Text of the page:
There were some Army basics at the DLI – you were definitely still in training, and rules and regs, PT, evening duty, and all the other perks of being in the military – but it really was like being at college, maybe like being in an ROTC program.  After an initial time period where we were fairly restricted, we could walk right down the hill into town in civilian clothes, any night of the week.  We could go out to eat, get drunk, and be back in the barracks in time to pass out before starting a new day early in the morning.

So it was to this atmosphere I went, along with several other guys who were in my basic training platoon (Barnes, Lucky, and Davidson leap to mind).  When we all arrived we found we were to be put into different languages, housed in different dorm-barracks – and lucky me, I was slated for Arabic.  There was only one other guy, Laird, I knew from Basic who was slotted for Arabic – the majority of the others were studying Korean, Chinese or Russian.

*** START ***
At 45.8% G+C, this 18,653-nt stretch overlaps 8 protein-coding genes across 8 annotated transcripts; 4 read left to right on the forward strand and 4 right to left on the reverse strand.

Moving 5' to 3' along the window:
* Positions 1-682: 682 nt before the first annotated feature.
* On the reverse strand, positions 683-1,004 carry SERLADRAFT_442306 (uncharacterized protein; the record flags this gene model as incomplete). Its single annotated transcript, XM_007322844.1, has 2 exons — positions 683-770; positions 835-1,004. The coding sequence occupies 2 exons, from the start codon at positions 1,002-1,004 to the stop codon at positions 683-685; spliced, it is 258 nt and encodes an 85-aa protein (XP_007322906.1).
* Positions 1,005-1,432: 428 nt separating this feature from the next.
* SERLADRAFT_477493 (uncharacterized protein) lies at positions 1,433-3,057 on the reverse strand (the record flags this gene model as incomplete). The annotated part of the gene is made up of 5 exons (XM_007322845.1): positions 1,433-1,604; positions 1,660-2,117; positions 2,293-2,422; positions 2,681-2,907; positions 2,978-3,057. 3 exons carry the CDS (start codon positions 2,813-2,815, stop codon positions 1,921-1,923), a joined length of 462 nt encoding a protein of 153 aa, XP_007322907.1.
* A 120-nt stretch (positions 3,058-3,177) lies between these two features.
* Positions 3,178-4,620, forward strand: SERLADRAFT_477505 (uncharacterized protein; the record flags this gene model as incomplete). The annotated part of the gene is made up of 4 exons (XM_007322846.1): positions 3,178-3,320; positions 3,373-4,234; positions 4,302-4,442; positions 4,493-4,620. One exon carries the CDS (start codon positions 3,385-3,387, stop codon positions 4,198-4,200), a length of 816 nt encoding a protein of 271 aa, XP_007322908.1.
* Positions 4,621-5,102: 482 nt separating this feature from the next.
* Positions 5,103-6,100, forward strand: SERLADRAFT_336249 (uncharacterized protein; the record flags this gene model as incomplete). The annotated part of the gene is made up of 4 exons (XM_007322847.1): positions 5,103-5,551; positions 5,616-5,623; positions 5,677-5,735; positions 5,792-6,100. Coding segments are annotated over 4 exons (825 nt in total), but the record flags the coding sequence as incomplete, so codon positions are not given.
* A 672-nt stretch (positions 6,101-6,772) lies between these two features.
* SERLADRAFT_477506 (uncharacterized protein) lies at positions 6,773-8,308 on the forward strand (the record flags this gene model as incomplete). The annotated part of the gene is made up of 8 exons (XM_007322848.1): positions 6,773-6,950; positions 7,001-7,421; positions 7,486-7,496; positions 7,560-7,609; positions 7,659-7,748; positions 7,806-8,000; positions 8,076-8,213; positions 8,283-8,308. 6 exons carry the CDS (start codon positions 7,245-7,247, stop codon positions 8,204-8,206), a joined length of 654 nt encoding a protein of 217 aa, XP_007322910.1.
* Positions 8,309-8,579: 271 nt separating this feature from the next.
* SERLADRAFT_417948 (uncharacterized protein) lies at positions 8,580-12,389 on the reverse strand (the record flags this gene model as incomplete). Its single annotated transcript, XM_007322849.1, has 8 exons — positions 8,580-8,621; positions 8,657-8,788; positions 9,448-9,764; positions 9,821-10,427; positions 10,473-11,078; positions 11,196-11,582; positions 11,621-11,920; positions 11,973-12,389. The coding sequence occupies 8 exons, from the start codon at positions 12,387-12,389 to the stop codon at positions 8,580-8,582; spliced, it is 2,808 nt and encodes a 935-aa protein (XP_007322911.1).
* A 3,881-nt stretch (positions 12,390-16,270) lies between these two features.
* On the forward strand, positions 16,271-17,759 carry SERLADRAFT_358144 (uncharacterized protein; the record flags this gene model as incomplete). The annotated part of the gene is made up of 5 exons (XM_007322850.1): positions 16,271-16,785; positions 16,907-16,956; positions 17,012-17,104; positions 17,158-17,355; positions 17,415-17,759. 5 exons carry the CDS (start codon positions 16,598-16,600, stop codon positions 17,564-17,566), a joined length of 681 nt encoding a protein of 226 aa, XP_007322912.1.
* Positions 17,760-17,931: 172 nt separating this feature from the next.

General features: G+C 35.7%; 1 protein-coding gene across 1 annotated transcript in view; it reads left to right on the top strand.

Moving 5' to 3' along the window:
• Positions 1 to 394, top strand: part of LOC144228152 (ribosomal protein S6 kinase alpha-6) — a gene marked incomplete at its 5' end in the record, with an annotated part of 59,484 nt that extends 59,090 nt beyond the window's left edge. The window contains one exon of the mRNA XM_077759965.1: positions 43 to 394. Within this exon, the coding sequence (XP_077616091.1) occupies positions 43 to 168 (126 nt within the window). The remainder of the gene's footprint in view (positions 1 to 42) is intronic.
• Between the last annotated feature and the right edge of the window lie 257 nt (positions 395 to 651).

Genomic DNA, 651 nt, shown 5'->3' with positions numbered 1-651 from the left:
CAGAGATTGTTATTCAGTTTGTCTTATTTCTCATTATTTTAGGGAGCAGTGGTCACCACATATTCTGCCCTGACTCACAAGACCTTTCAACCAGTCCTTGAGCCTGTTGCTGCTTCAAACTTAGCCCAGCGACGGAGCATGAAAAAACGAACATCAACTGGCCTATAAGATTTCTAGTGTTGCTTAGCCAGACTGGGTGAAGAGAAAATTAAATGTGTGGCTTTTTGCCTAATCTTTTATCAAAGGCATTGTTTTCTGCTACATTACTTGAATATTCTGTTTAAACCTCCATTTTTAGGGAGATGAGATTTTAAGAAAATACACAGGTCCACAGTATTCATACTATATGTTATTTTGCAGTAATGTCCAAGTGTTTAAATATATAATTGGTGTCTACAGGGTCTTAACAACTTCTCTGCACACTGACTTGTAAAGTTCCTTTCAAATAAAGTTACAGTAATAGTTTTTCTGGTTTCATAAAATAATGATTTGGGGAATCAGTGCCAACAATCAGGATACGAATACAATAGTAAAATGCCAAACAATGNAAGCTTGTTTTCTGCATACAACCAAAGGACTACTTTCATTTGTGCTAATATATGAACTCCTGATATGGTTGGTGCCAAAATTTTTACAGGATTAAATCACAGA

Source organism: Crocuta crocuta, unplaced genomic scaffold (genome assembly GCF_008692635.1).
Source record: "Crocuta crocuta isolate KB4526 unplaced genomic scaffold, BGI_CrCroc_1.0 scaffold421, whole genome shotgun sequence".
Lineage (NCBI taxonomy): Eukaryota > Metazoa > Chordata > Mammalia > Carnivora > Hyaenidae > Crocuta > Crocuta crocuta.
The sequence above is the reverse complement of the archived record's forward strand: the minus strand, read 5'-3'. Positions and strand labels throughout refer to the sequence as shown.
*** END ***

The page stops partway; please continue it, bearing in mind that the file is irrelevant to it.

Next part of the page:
This was at the time of the first Gulf war, with the first President Bush, and there was quite the need for Arabic linguists.  So actually there was a wait of a couple of months before the 61-week course of study for Arabic could begin.  During that time of waiting, I got acclimated to the Arabic alphabet, and some other basics, but essentially wound up “washing rocks” (or basically just doing any menial task that needed doing, such as “policing” the base and cleaning up all the trash from the ground, to running miscellaneous errands for the cadre, to KP duty, like a bad Beetle Bailey cartoon.

One day our platoon Sergeant came in and told me and Laird that there was another month to wait for an opening in Arabic class, so we could move right over to Korean or Chinese at that second if we wanted.  We both did (neither of us anxious to go Iraq) – he chose Chinese, and I chose Korean.  We had like a second to decide, and more of my friends were in the Korean program, so I figured what the hell.

And that’s how it started.  On the spur of the moment, I chose Korean because I was more friendly with the folks studying Korean than Chinese.